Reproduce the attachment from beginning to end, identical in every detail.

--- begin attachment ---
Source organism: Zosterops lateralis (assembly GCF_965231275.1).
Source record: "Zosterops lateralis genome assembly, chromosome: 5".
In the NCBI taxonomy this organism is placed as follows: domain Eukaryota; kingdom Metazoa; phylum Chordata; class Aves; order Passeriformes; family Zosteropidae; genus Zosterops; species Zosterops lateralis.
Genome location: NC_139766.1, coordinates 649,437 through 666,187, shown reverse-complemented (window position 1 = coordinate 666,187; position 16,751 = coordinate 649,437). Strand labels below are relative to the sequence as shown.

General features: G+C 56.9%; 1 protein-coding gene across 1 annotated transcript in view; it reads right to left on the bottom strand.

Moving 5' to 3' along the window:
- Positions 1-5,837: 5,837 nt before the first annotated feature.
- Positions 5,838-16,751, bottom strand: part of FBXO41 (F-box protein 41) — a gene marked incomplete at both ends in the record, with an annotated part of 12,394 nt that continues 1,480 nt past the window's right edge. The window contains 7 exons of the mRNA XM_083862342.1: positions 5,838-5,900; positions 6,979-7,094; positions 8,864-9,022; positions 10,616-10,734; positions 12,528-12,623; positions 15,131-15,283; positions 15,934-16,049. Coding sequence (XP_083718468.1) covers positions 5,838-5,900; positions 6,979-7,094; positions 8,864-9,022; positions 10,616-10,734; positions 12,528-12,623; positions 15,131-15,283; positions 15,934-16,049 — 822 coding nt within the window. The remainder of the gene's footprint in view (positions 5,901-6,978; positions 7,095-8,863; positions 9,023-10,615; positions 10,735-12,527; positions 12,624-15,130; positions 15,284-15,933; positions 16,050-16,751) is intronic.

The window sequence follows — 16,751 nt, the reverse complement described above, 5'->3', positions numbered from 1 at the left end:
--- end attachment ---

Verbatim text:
Source organism: Zosterops lateralis (assembly GCF_965231275.1).
Source record: "Zosterops lateralis genome assembly, chromosome: 5".
In the NCBI taxonomy this organism is placed as follows: domain Eukaryota; kingdom Metazoa; phylum Chordata; class Aves; order Passeriformes; family Zosteropidae; genus Zosterops; species Zosterops lateralis.
Genome location: NC_139766.1, coordinates 649,437 through 666,187, shown reverse-complemented (window position 1 = coordinate 666,187; position 16,751 = coordinate 649,437). Strand labels below are relative to the sequence as shown.

General features: G+C 56.9%; 1 protein-coding gene across 1 annotated transcript in view; it reads right to left on the bottom strand.

Moving 5' to 3' along the window:
- Positions 1-5,837: 5,837 nt before the first annotated feature.
- Positions 5,838-16,751, bottom strand: part of FBXO41 (F-box protein 41) — a gene marked incomplete at both ends in the record, with an annotated part of 12,394 nt that continues 1,480 nt past the window's right edge. The window contains 7 exons of the mRNA XM_083862342.1: positions 5,838-5,900; positions 6,979-7,094; positions 8,864-9,022; positions 10,616-10,734; positions 12,528-12,623; positions 15,131-15,283; positions 15,934-16,049. Coding sequence (XP_083718468.1) covers positions 5,838-5,900; positions 6,979-7,094; positions 8,864-9,022; positions 10,616-10,734; positions 12,528-12,623; positions 15,131-15,283; positions 15,934-16,049 — 822 coding nt within the window. The remainder of the gene's footprint in view (positions 5,901-6,978; positions 7,095-8,863; positions 9,023-10,615; positions 10,735-12,527; positions 12,624-15,130; positions 15,284-15,933; positions 16,050-16,751) is intronic.

The window sequence follows — 16,751 nt, the reverse complement described above, 5'->3', positions numbered from 1 at the left end: